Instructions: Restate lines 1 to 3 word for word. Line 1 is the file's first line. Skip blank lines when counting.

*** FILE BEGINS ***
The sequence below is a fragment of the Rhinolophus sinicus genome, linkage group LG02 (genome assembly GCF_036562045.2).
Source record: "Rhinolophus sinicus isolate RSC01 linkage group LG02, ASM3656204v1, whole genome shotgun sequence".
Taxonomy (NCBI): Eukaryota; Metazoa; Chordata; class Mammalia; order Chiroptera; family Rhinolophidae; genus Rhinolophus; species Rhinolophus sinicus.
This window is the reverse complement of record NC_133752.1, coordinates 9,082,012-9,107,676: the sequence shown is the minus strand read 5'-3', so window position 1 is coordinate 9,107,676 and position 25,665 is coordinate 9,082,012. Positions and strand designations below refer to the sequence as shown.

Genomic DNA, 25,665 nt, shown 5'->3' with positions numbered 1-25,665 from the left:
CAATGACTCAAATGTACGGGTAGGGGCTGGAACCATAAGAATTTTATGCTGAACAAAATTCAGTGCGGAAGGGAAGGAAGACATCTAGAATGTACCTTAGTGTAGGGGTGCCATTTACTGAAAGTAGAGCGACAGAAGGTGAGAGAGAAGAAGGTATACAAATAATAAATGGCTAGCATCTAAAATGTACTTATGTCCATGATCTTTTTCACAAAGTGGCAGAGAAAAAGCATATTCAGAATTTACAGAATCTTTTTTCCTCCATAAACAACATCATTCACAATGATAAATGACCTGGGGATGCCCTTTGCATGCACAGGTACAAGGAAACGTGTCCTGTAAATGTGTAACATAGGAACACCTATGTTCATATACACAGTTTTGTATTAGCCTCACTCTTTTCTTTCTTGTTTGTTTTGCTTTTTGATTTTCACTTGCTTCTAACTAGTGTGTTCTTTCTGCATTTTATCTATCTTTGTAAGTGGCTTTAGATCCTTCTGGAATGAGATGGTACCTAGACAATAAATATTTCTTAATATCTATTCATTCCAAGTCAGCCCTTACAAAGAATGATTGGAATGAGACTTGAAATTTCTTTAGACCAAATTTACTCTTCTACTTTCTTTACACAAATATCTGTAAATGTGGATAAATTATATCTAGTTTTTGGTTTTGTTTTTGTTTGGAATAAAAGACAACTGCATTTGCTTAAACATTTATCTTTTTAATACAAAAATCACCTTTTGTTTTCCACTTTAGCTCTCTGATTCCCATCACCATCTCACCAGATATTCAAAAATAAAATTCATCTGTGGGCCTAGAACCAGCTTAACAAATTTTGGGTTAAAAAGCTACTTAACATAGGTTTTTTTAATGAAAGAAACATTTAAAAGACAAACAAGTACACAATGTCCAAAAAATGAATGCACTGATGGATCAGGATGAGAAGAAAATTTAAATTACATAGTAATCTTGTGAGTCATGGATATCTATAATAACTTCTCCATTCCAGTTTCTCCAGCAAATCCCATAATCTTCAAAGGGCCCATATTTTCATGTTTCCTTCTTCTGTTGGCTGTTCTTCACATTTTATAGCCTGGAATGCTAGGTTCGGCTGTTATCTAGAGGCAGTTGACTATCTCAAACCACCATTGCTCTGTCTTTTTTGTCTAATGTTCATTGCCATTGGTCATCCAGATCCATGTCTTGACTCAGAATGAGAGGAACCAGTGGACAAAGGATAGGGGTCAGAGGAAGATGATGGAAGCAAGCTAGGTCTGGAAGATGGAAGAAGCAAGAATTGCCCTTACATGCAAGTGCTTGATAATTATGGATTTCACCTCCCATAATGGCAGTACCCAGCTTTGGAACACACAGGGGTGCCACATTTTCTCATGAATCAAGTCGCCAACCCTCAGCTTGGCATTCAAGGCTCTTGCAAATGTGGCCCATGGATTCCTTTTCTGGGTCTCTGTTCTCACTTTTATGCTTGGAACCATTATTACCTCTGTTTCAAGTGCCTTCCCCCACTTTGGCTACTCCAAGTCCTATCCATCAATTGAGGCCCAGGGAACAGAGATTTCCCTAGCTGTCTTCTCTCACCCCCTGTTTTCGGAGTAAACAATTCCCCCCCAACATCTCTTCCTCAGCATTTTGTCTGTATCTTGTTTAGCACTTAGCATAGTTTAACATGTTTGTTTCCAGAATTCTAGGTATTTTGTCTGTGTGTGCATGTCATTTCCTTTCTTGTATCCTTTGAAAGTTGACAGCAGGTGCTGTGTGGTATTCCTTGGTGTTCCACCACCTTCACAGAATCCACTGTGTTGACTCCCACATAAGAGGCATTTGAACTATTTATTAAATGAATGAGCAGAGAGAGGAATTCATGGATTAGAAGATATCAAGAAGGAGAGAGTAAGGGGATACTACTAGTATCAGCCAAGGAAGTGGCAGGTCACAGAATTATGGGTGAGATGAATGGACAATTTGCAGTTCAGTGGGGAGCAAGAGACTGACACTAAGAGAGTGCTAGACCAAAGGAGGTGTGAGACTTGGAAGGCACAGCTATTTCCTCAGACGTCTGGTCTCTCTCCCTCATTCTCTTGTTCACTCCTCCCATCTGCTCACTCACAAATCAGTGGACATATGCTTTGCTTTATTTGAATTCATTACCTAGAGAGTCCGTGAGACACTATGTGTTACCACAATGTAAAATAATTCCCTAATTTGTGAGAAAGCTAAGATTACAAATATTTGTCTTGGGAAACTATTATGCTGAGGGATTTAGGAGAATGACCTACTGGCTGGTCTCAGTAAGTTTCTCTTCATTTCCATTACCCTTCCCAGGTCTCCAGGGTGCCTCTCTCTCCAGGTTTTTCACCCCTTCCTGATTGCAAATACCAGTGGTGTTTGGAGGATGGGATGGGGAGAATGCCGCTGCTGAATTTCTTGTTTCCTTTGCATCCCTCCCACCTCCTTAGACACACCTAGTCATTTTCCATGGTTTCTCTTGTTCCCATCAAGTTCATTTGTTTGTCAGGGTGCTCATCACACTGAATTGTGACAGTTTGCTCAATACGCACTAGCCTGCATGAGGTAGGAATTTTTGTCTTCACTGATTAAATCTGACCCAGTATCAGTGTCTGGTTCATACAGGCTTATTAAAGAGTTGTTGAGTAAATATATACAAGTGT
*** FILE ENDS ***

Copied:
The sequence below is a fragment of the Rhinolophus sinicus genome, linkage group LG02 (genome assembly GCF_036562045.2).
Source record: "Rhinolophus sinicus isolate RSC01 linkage group LG02, ASM3656204v1, whole genome shotgun sequence".
Taxonomy (NCBI): Eukaryota; Metazoa; Chordata; class Mammalia; order Chiroptera; family Rhinolophidae; genus Rhinolophus; species Rhinolophus sinicus.